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Old March 25th, 2013, 04:33 AM   #12
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Yeah and I do 2 for my M&P and for my Sig I do combat sight picture which is 3. I do remember that much!!!!
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Old March 25th, 2013, 04:51 AM   #13
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Quote:
Originally Posted by commonground View Post
I went to page 13 of your document and found that the site picture is what was shown earlier as the second of the three (front site cutting the bullseye in half). Is this what the firerms industry uses? Do all gun makers use this as a standard? Inquiring minds need to know. Thanks
That depends on a number of factors.

Many manufacturers do not state upfront what zero method they used. Also, it is my impression that most manufacturers, except for semi-custom type shots, do not actually zero each pistols. Manufacturing tolerances also is in play, so even if a manufacturer claims to zero with a certain method, there's always a possibility of difference.

TRAINING industry standard, not manufacturing industry standard, in USA is to zero with the top center of the front sight as the aiming reference point. Instructors such as Paul Howe, Gabriel Suarez, to name a few, and books such as Modern Technique of the Pistol which summarizes the doctrine of Gun Site training facility, Tactical Pistol Shooting by Erik Lawrence, The Modern Day Gunslinger by former NAVY SEAL Don Mann all advocates that method. Former FBI HRT Robert Taubert even says he does not want any dots or night sight inserts on his pistol sights.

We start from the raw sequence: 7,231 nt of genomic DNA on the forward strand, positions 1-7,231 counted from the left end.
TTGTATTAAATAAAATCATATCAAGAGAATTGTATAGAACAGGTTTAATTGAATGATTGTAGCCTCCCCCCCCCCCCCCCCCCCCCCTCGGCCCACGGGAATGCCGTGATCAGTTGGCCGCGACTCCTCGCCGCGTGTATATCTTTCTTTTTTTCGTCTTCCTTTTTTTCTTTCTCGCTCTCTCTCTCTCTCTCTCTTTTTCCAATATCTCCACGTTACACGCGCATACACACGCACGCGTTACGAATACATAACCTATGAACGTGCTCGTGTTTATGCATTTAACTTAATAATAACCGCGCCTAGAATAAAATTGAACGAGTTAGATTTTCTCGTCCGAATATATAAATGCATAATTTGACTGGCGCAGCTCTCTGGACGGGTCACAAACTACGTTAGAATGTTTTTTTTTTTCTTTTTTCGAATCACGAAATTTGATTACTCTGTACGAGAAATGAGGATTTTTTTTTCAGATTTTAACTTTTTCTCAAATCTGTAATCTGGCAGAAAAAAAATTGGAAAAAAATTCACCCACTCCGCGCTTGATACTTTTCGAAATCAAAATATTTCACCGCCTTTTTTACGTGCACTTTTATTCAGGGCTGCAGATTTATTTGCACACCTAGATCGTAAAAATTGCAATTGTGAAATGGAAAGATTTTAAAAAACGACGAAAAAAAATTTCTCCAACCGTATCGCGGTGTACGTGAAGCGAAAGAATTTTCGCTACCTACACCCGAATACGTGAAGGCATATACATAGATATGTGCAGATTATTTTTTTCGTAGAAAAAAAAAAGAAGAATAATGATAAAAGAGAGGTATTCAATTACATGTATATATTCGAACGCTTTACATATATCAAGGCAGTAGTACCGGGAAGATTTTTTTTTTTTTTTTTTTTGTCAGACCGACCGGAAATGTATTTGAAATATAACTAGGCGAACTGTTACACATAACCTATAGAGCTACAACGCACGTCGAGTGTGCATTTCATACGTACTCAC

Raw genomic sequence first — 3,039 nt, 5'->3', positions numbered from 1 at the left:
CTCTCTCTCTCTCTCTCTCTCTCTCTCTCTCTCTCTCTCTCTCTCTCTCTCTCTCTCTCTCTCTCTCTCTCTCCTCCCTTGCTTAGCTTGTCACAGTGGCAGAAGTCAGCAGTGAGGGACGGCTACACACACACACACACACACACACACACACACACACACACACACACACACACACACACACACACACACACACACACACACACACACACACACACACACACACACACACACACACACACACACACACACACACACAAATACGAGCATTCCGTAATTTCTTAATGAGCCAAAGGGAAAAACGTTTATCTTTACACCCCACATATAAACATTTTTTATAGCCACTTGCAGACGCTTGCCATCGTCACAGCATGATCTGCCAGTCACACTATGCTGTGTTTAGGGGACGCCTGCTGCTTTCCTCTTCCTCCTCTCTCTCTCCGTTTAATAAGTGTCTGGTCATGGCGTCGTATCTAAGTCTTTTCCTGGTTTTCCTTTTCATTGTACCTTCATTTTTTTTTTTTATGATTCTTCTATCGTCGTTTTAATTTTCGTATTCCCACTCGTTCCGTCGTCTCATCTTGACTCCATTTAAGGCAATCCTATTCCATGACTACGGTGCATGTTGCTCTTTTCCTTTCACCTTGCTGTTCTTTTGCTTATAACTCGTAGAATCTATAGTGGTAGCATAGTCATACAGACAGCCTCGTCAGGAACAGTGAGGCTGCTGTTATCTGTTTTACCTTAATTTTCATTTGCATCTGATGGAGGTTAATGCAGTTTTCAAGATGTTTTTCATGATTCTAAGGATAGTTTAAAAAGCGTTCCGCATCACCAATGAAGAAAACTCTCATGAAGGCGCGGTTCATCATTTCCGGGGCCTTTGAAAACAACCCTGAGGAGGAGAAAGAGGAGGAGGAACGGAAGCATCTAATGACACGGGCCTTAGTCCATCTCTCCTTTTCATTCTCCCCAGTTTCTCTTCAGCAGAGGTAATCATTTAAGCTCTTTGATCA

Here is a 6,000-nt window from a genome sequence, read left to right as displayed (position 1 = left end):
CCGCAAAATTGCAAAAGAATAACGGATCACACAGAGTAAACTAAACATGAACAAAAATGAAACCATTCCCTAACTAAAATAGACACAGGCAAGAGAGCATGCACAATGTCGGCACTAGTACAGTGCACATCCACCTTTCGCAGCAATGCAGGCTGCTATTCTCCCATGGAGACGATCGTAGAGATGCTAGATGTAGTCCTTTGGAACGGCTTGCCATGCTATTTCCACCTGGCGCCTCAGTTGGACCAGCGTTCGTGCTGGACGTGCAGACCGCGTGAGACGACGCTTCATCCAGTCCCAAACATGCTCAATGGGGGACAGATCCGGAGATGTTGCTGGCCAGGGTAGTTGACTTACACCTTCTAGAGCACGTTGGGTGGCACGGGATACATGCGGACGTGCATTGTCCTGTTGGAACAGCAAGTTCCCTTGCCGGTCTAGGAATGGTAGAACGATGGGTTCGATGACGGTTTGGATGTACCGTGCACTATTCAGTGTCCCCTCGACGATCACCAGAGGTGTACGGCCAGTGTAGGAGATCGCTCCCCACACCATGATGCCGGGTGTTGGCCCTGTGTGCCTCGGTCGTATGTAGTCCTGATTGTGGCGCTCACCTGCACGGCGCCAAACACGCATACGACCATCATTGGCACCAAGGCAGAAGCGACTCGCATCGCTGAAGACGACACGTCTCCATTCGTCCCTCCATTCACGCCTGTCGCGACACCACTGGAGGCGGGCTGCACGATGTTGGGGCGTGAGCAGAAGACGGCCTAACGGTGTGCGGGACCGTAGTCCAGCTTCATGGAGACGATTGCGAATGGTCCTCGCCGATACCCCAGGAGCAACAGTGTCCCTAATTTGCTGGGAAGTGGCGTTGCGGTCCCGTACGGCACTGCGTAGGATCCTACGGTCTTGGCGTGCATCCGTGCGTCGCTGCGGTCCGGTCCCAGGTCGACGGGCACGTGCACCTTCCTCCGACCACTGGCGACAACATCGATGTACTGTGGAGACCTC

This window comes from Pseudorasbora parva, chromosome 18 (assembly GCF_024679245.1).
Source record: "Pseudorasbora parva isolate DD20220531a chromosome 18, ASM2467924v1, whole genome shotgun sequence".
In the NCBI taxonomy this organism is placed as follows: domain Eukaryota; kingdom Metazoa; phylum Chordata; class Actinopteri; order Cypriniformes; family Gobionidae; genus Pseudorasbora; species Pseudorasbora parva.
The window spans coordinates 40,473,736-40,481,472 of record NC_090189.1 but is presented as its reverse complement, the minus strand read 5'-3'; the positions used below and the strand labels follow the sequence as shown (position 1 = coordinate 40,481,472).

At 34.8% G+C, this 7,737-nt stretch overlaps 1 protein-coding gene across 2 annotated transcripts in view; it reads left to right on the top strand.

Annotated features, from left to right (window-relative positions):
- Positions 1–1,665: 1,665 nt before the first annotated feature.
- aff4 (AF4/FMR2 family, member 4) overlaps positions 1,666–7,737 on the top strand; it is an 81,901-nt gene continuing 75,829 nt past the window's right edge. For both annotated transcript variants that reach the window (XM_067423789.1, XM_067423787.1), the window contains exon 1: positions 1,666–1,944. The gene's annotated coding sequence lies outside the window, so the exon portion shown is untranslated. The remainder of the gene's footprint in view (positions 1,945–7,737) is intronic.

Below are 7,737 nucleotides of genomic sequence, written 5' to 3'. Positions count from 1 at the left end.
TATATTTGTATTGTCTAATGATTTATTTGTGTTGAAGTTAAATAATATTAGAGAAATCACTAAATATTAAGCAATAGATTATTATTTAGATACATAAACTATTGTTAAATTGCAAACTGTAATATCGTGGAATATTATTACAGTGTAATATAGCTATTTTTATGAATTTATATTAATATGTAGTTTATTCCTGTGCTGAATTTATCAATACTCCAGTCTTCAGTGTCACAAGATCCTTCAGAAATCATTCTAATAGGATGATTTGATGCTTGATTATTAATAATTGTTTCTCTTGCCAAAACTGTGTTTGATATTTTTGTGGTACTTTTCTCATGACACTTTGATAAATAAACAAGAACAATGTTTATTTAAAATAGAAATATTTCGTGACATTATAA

Of course there are exceptions. Magpul Dynamics The Art of Dynamic Handgun video will show a method of aiming with the front sight dot. However, Chris Costa, one of the instructor in the video later states that he has an aging eye problem and prefers the fiber optic sights for that reason when he discusses a special version of an M&P he contributed to in a different video.

Company such as SIG Sauer states that they zero the pistol with the front sight dot as the sight referece point. However, my shooting results with many P22X series pistols showed contradictory results. I was able to hit targets out to 100 yards shooting with the top center of front sight as sight referece point. But, if the iron sight sight reference line and the 3 dot sight referece line is totally parallel, then impact point difference between the two methods are negligible. Comparing it with Von Stavenhagen type sights(a.k.a. Bar-Dot or dot over dot "snow man" on M9) would be a problem, since there is no true vertical "alignment" with those type of sights, which is the reason I hate them.

I have encountered one person on this forum who claimed that S&W told him they zero with the aiming with the dot method. However, when I asked that person exactly who at S&W told him that, he did not answer. There are many instances of customer service people who have poor knowledge of shooting giving non-sense advice, so they're not the best person to ask. My actual shooting with S&W M&P pistol shows that it is actually zeroed with the top center of the front sight as the aiming referecen point. I have also shot with the front sight dot as the aiming reference point, and I could not hit the point I was aiming at when I did that.